Tonight while looking through Friar Diego de Landa’s writings about his experiences in Mesoamerica during the Conquest, I found an interesting observation:
The Indians are very dissolute in drinking and becoming intoxicated, and many ills follow their excesses this way. . . . Their wine they make of honey and water and the root of a certain tree they grow for the purpose. . . .(
It’s just an interesting tidbit given that some anti-Mormons have criticized the Book of Mormon for its references to wine and to honey bees, stating that these things were not known in the Americas before Europeans brought them. While the bees issue is rather silly since the text only mentions them in an Old World context, it is nevertheless interesting to see de Landa providing his first-person observation of a wine made in part from honey as a significant part of Native American culture in Mesoamerica.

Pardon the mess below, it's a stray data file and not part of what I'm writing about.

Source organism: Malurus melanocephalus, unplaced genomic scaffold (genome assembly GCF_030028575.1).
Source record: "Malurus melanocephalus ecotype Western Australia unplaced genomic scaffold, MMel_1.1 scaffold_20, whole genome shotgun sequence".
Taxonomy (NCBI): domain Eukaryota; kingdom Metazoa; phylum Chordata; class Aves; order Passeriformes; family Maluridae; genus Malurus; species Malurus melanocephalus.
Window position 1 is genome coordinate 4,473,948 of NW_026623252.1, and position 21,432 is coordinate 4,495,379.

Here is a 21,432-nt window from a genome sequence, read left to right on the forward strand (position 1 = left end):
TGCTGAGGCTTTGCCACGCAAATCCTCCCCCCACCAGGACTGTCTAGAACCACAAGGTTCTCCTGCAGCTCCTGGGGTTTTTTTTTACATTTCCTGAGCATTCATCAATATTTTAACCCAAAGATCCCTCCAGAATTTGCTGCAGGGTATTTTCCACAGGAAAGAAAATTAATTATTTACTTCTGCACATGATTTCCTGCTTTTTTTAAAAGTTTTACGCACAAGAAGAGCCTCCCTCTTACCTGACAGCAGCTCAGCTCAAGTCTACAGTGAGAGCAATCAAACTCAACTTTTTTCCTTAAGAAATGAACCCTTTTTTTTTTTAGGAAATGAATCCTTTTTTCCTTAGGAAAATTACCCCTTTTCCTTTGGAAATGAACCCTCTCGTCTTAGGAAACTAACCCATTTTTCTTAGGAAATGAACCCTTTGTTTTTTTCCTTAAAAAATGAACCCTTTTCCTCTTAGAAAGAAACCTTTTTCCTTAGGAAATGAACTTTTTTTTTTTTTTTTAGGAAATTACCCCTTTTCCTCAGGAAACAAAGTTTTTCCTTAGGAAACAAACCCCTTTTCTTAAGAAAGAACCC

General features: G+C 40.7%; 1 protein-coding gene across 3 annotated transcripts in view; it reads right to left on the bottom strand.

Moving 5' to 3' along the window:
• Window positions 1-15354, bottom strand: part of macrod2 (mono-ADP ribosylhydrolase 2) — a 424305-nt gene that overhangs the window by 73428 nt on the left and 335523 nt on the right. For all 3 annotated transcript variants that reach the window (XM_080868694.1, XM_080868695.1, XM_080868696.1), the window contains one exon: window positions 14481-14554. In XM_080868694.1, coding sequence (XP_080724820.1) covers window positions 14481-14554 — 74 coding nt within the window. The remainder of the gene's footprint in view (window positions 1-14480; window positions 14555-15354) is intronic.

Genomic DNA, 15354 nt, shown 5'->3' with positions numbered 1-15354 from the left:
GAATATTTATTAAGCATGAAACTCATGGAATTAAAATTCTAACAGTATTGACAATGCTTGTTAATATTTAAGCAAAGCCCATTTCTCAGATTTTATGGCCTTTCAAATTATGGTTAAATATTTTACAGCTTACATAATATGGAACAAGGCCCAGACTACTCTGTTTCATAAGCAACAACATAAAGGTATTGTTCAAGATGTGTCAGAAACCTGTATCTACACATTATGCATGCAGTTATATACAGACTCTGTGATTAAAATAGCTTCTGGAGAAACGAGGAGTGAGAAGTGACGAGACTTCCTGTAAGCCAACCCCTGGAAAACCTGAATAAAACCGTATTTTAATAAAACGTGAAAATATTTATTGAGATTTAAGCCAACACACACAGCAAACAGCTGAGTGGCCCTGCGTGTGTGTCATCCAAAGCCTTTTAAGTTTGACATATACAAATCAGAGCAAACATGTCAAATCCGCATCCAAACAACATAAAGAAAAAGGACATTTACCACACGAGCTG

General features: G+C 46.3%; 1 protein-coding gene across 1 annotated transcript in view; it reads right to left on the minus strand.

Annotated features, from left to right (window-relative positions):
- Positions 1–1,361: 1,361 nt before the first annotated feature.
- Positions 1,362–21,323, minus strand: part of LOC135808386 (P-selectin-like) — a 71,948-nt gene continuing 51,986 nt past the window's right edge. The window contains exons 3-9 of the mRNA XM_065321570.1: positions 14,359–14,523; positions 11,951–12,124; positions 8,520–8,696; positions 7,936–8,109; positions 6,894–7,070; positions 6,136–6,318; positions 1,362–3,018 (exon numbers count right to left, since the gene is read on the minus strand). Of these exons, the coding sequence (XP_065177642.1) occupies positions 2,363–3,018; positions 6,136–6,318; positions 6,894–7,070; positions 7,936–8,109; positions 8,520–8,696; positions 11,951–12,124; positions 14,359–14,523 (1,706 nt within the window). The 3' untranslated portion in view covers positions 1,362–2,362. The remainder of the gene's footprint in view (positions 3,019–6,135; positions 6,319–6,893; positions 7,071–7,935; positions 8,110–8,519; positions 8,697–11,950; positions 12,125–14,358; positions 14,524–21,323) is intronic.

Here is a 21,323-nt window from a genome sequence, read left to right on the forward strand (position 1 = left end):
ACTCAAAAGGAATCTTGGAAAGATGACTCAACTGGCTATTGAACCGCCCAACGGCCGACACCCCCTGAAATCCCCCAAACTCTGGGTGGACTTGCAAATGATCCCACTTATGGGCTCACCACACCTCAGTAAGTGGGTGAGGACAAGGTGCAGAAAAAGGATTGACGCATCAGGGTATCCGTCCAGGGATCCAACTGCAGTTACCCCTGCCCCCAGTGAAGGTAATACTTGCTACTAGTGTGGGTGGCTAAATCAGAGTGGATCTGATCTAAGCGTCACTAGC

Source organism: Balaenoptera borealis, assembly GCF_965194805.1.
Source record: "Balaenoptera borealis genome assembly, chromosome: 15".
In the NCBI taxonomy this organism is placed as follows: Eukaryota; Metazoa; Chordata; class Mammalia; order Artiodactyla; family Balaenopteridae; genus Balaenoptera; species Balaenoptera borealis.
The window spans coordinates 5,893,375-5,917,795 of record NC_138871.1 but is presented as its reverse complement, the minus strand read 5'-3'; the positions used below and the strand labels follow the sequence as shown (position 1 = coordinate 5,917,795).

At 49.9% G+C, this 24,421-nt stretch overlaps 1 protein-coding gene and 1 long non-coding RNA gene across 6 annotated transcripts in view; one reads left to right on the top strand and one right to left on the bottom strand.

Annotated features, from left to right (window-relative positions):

The quote comes from page 35 of Friar Diego de Landa, Yucatan Before and After the Conquest, translated by William Gates (New York: Dover Books, 1978), originally published as Relacion de las cosas de Yucatan, 1566, first published in English in 1937 as Publication No. 20 of the Maya Society, Baltimore.
Nov. 26 update: It’s a tangential issue, but one reader sent me a note about the recent excavation of an ancient beer brewery in Peru. Corn and berries were apparently used in the brew. For those of you interested in the role of alcohol in the ancient Americas, this may be quite interesting.